According to this Inquirer report, Senator Risa Hontiveros, “with the help of an institution”, took custody of the family of Kian Delos Santos who was allegedly killed by police officers in a botched anti-drug operation. According to the same report, “witnesses” to this killing were also taken by Hontiveros’s office.
It seems Hontiveros, in so doing, could be guilty of the following offenses:
(1) Illegal detention; and,
(2) Tampering with and witholding evidence from the police.
On what legal basis is the office of a senator authorised to take custody of persons-of-interest in an on-going crime investigation? In a tweet fielded by Hontiveros she said that “My office will provide full protection & security to the family & witnesses & whatever legal service is needed…”
But does the legislature possess legal authority to provide services that agencies from within the executive branch of government — such as the police — already provide? Philippine Congress, after all, is a legislative body, and does not have executive function in government.
Furthermore, Congress does not have authority to issue summary judgments on the quality of the way the police conduct their operations. Issuing judgments is the job of the judicial branch of the government. Yet Hontiveros’s colleagues in Congress are seemingly in violation of this basic constitutional tenet, even going as far as suggesting — without proof — that Philippine President Rodrigo Duterte “masterminds” the “daily carnage” of the on-going “war on drugs”…
Trillanes and detained Sen. Leila de Lima scoffed at President Duterte’s order for an investigation of the boy’s killing.
“The chief investigator and mastermind of the daily carnage ordering a probe into the Kian killing? What a farcical joke!” De Lima said in a statement.
Indeed, there is the irony in the way the Philippine Opposition dish out their shrill protests around the “trending” hashtag #JusticeForKian on social media, crying bloody “extrajudicial” this and “extrajudicial” that, even as their own leaders wantonly violate every basic step in criminal investigation due process.
It raises the question of whether the Opposition’s primary thesis against the Duterte government — that it is “authoritarian” in nature is even true to begin with. The fact is, there is no actual breakdown in state democratic functions at all. What seems to be the real bone of contention is whether or not Filipinos, as a people, are at their best when working within “democratic” frameworks. Stupid politicians — such as Hontiveros and her ilk — who, themselves, seem to lack a fundamental understanding of the very laws they supposedly create and maintain are, in fact, products of a currently-functional democracy.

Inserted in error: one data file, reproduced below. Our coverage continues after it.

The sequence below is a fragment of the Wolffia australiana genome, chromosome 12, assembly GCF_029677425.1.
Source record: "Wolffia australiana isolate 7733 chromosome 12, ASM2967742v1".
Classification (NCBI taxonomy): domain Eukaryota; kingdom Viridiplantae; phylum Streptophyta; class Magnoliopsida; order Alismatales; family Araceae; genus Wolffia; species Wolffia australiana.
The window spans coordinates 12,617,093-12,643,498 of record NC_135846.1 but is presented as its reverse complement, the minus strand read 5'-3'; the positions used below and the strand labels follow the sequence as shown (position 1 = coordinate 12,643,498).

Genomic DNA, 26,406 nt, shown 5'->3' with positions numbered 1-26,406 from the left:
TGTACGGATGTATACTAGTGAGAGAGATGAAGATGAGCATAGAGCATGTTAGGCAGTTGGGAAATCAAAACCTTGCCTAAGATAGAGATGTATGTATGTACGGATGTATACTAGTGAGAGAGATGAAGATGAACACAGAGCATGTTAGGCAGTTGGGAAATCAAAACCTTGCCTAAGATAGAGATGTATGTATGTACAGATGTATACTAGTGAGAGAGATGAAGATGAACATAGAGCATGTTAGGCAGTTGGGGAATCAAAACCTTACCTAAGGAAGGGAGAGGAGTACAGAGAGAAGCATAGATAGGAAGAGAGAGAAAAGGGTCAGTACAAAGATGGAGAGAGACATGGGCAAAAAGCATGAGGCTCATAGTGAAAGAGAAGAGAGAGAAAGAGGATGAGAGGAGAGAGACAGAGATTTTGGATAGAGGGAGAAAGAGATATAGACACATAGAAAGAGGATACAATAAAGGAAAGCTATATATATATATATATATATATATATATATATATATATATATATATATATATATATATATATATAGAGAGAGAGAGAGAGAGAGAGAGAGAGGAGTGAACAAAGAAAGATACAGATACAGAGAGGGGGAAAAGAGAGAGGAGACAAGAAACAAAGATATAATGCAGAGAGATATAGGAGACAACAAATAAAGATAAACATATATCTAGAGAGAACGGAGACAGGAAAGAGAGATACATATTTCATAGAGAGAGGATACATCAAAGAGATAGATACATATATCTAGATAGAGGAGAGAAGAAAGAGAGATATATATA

If we break that function into its component parts, here is what we get:
1. Voters elect their executives and legislators.
2. Legislators craft/amend laws representing the interests of their constituents.
3. Executives implement and enforce these laws.
4. Voters review/evaluate outcomes/achivements coming out of (2) and (3).
5. On the basis of (4) determine of politicians are good or bad.
6. Goto (1)
Note in the above action/feedback loop how voters play a key role in ensuring that quality is an emergent property as their society cycles through each iteration of this process every several years. The democratic process already exists to support the above cycle. It is the quality of the input provided by Filipinos (via elections) that determines the quality of the products of this cycle. Government officials like Hontiveros, are the unfortunate products of this system.
Indeed, the “functioning state” exists both institutionally and in practice in the Philippines. And yet the outcomes remain dysfunctional.
So it seems the more confronting discussion should be around what an alternative definition for the notion of a “functioning state” could be. The Opposition insists that the definition should lie along the lines of it being “liberal democratic”. An alternative could be something more appropriate for an urgent need to temper the idiocy of the electorate and mitigation of the flawed thinking that prevails when their definition is in effect.
Funny enough, people like Risa Hontiveros who, according to the hymn book she sings off upholds “liberal democracy” are the ones who force Filipinos to question whether liberal democracy — as enshrined in the Yellowtard Constitution of 1987 — is actually the right system for Filipinos.
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